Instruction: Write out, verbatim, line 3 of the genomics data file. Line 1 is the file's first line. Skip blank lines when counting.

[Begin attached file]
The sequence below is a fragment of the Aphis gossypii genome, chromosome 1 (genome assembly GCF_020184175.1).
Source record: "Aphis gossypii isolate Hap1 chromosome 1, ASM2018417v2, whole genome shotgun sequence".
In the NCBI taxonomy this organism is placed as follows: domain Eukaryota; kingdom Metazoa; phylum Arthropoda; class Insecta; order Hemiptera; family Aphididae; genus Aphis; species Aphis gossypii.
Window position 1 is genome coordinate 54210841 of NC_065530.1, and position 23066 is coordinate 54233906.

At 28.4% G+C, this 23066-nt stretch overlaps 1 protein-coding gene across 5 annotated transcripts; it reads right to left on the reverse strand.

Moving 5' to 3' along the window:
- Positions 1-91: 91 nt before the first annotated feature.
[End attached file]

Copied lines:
In the NCBI taxonomy this organism is placed as follows: domain Eukaryota; kingdom Metazoa; phylum Arthropoda; class Insecta; order Hemiptera; family Aphididae; genus Aphis; species Aphis gossypii.